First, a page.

Occupy Portland is responding to the Mayor’s threat of eviction on Saturday night, November 12/13, by throwing a Potluck Dinner: a family-friendly event with music and celebration for the entire city. Affinity groups will lead neighborhoods in marches beginning around 2 p.m. converging on the Occupation from about 5 PM. At least one group is coming from Seattle. There were announcements of support from local and regional groups. The purpose of the Occupy potluck is to bring a significant mass of people together in solidarity with the nonviolent, humanitarian goals of Occupy.
Energy at the General Assembly on Thursday night was high, and attendance was sharply up. Observers say between 200 and 300 were in attendance. Volunteer facilitator Adriane said the only larger General Assemblies have been in the first week of the Occupation. Many speakers voiced a belief that the movement is growing stronger, that the threatened eviction will bring more energy into the movement, and that a continuing public presence is necessary to provide a place for people to meet and to make visible the systemic problems that corporatism has long kept invisible.
After the emergency GA held in front of City Hall at noon, working groups prepared lists of actions that people can take before and after the eviction date. Most of the ideas put forward include the importance of gathering the largest crowd Occupy Portland has yet seen, united in peace, united in support for the 99% whose interests have not been served by corporatism, by war, and by the concentration of wealth in the hands of the very few. Visions include the following:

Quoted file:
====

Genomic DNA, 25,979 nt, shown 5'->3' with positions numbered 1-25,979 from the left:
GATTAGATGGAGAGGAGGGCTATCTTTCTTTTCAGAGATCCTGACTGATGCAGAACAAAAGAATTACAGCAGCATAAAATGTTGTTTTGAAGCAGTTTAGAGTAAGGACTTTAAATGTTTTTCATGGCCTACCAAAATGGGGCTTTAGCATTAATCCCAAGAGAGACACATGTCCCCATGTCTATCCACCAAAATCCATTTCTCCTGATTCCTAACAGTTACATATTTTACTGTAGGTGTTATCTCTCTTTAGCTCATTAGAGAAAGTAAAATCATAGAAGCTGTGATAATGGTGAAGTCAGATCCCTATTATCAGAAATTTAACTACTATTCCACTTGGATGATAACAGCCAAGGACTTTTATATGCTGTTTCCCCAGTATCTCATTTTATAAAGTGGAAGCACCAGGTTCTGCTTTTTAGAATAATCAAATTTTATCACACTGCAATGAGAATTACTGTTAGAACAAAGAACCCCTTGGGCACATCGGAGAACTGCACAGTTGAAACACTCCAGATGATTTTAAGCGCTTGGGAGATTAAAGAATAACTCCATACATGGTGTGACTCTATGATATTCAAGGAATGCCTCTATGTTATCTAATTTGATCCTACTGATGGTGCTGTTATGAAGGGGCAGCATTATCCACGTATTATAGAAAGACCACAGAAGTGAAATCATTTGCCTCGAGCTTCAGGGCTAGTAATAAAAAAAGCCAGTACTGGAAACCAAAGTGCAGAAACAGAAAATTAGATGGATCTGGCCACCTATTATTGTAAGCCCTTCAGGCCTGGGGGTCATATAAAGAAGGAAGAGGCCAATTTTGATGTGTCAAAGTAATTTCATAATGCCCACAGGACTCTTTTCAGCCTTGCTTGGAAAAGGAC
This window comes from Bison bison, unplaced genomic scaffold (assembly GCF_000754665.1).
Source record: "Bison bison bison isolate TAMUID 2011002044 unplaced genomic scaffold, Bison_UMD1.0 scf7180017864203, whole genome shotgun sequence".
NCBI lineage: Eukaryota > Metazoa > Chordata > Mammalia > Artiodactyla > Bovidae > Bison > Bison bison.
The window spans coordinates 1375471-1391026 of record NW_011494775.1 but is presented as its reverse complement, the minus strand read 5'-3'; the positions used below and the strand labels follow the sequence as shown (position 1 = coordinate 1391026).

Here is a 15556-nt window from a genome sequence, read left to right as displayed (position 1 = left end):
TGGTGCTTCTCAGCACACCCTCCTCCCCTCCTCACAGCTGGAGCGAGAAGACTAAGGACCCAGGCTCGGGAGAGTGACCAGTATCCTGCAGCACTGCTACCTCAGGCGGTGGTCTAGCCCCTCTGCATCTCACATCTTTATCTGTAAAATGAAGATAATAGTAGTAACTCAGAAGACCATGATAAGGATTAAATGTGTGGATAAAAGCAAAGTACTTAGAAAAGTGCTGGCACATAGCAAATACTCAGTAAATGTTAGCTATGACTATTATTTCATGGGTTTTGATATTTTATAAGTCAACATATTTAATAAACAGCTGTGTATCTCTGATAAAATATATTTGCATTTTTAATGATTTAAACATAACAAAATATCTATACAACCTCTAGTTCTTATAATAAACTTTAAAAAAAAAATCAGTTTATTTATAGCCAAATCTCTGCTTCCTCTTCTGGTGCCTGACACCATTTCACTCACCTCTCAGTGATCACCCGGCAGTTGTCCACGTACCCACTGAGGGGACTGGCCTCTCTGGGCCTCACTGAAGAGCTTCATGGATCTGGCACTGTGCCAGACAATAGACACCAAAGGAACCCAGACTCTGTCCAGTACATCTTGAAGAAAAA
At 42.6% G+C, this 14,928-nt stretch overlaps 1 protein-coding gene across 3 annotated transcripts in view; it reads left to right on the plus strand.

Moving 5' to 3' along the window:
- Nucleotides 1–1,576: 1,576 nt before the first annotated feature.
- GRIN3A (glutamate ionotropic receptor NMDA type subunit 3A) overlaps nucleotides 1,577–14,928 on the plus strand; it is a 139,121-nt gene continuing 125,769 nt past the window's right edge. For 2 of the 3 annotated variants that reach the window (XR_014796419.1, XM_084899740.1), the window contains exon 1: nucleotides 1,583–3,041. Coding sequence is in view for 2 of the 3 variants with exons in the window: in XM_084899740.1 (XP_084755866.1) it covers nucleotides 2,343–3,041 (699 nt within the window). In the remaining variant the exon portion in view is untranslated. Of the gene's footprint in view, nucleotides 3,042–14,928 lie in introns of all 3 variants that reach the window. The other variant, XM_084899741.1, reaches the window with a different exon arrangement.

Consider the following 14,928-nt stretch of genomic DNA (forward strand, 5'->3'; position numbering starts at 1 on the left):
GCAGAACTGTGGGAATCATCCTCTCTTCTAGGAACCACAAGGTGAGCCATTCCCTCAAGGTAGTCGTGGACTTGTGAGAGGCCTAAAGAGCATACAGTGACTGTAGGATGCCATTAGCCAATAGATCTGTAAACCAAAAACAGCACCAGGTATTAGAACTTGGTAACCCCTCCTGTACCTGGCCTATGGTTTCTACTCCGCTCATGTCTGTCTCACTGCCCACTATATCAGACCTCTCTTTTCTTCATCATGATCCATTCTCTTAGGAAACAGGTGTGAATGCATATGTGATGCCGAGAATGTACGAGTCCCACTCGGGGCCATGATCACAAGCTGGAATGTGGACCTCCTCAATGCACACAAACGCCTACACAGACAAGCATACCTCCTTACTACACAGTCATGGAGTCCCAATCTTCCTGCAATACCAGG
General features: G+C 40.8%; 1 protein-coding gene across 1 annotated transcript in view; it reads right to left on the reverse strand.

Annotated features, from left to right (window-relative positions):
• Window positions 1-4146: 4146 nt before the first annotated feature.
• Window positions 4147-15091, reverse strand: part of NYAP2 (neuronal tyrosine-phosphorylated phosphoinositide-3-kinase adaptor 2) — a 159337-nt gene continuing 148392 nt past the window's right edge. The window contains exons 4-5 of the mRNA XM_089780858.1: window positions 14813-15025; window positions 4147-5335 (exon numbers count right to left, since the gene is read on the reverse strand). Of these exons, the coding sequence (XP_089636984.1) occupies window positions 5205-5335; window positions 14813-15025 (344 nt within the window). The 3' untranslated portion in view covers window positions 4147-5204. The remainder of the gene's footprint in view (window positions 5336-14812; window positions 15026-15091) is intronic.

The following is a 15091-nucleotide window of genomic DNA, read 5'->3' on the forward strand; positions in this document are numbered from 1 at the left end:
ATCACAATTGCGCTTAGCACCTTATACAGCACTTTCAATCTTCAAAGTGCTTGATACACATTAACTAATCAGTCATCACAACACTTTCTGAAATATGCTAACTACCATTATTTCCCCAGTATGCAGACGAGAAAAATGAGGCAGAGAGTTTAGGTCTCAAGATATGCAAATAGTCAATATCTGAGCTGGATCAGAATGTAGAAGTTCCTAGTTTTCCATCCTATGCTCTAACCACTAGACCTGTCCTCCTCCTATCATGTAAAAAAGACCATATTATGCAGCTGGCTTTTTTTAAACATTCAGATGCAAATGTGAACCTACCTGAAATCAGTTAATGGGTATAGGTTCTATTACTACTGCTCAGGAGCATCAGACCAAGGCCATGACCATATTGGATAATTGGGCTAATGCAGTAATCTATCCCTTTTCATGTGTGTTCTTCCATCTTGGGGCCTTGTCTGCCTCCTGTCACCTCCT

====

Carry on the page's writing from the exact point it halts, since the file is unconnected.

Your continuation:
—a mass of people, singing and chanting, circling the encampment Saturday night on foot and bicycle;
—food: empanadas, pizza, cake, locally-grown fruits and vegetables;
—music: guitars, drums, shakers, singalongs;
—more signs: creative signs, funny signs, home-made signs with memorable slogans;
—playful costumes (warm and fuzzy ones, bunny suits, Portland at its weird and wonderful best);
—dancing all night long.
Adriane reminded the assembly that as always, in Occupy events, “Whatever the whole group decides, everyone can go with whatever feels right to them, so long as it’s peaceful and nonviolent.”
Before Saturday night, those who have valuables in the Occupied parks are urged to secure them and to move them off-site. Coalitions of local labor groups and some local churches are offering transportation and storage. Friday is a day for clean-up for the potluck. Some voices recommend “leave no trace.”
There were also many ideas concerning actions during and after the planned eviction. Some will sit in wait to be arrested. A training for those who are willing to risk being arrested is offered by the National Lawyer’s Guild at 2 PM on Saturday. Others will provide support for those being arrested. Ideas for after the eviction include the following: outreach to unions, homeless organizations and faith organizations, plans to keep the occupation visible, plans for community events occurring on a regular basis, plans to return to the park and clean it, re-seed the grass, care for the trees, and make the two parks that have been so important to us, more beautiful than they were before the Occupation.